Learning to pause is the first step to Radical Acceptance. It involves taking a step back and making a fair assessment of the situation. As Tara explains, most of us are caught up in a race from one goal to the next and the pause is the exact opposite of this. It can take a minute, hours, or even days but it reinforces the idea that you don’t have to react to everything that comes your way. You can instead consciously observe your experience.
The pause can be practiced in any situation which makes it a very powerful tool for shaping your reality. For example, if you struggle with overeating, and want to lose weight, you can ‘eavesdrop’ on the urge to eat instead of acting on it. Observe it as it takes over your body, see how it fuels your thoughts and influences your mood. This process is part of what Buddhists call the Middle Way and it teaches that there is nothing wrong with any of our emotions. For example, when Buddha faced fear in the shape of the god Mara, he would invite it for a cup of tea. Why? Because you don’t have to do anything that fear tells you to and more importantly, there is nothing wrong with fear.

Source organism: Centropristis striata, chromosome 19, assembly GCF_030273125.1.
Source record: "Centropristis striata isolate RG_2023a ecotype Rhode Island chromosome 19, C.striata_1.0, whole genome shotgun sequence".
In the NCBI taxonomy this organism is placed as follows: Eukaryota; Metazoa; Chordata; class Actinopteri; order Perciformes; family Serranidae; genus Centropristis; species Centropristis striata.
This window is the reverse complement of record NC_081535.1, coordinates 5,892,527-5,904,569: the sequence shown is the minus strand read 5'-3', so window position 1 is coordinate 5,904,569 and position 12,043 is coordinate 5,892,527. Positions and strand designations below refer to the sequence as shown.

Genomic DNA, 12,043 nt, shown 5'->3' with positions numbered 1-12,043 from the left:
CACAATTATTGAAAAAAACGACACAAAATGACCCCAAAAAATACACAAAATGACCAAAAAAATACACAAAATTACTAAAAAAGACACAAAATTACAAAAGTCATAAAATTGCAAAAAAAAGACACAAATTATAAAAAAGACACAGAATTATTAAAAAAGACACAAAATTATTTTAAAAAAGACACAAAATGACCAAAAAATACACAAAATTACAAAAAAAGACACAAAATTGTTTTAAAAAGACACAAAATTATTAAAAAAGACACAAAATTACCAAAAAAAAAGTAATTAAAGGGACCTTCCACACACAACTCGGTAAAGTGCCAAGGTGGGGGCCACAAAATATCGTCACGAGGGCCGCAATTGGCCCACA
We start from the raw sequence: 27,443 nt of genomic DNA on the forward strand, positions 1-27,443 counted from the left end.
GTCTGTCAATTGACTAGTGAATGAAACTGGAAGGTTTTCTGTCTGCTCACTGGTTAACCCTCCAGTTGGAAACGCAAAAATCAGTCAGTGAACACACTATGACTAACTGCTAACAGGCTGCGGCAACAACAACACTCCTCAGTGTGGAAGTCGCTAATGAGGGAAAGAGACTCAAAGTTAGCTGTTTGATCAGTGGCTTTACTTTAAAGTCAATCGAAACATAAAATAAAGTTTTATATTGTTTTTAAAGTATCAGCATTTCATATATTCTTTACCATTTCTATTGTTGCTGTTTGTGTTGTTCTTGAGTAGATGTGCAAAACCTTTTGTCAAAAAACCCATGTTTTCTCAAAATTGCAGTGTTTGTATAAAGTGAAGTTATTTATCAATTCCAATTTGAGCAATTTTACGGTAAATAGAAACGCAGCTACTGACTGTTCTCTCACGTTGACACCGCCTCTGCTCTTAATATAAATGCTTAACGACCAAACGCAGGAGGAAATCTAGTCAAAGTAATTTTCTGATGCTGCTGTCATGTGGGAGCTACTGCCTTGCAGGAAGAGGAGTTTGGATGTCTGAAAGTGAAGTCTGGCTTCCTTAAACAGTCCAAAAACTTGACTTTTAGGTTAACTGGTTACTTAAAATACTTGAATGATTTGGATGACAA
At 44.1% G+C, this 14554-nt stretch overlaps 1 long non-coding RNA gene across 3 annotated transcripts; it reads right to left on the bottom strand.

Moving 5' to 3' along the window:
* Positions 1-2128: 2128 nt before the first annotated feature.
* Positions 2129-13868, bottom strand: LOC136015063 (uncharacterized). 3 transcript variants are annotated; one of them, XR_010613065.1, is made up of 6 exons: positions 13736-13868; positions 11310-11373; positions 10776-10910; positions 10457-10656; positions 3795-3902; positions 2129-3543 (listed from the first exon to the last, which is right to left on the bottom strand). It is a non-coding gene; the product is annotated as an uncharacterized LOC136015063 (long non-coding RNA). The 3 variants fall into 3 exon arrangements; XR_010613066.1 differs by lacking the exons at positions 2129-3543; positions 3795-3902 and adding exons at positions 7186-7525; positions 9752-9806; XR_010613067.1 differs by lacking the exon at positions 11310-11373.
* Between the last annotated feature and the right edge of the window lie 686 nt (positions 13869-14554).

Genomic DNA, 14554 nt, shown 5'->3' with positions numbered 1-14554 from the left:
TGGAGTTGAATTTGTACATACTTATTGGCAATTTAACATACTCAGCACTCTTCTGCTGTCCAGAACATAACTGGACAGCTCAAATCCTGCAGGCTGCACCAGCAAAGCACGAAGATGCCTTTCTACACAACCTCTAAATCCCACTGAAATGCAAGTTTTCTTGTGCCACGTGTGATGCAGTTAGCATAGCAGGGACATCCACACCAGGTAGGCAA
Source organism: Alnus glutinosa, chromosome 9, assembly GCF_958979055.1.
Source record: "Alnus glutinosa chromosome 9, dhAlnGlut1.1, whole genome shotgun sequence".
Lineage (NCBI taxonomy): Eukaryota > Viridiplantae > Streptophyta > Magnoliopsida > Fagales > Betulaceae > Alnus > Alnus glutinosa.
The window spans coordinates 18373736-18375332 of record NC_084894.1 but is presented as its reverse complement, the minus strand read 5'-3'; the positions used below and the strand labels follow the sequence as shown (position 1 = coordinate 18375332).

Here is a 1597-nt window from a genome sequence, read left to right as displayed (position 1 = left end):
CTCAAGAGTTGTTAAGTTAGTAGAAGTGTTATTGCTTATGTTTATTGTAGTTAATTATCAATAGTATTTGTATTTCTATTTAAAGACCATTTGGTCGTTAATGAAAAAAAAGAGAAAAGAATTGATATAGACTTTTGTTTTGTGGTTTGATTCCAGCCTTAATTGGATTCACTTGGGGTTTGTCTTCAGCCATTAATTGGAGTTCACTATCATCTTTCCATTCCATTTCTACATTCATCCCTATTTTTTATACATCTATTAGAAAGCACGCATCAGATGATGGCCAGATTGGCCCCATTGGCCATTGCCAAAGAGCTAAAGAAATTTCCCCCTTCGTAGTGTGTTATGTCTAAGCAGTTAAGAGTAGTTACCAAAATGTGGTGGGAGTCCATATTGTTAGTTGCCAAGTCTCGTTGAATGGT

“Clearly recognizing what is happening inside us, and regarding what we see with an open, kind and loving heart, is what I call Radical Acceptance.”
Tara concedes that some of her students and those new to Buddhism are likely to mistake the call to accept your emotions as surrendering to whatever they command. This is not true. For example, feeling lustful doesn’t mean you are lustful or that you should act in a lustful manner. The thing is, emotions are not markers of who we are because we can consciously change how we react to them.
When you think about it, this is an idea potent with meaning because it implies we are in a way boundless, and considering that Buddhism teaches we are an extension of everything and not some isolated self, such notions have a lot of credence.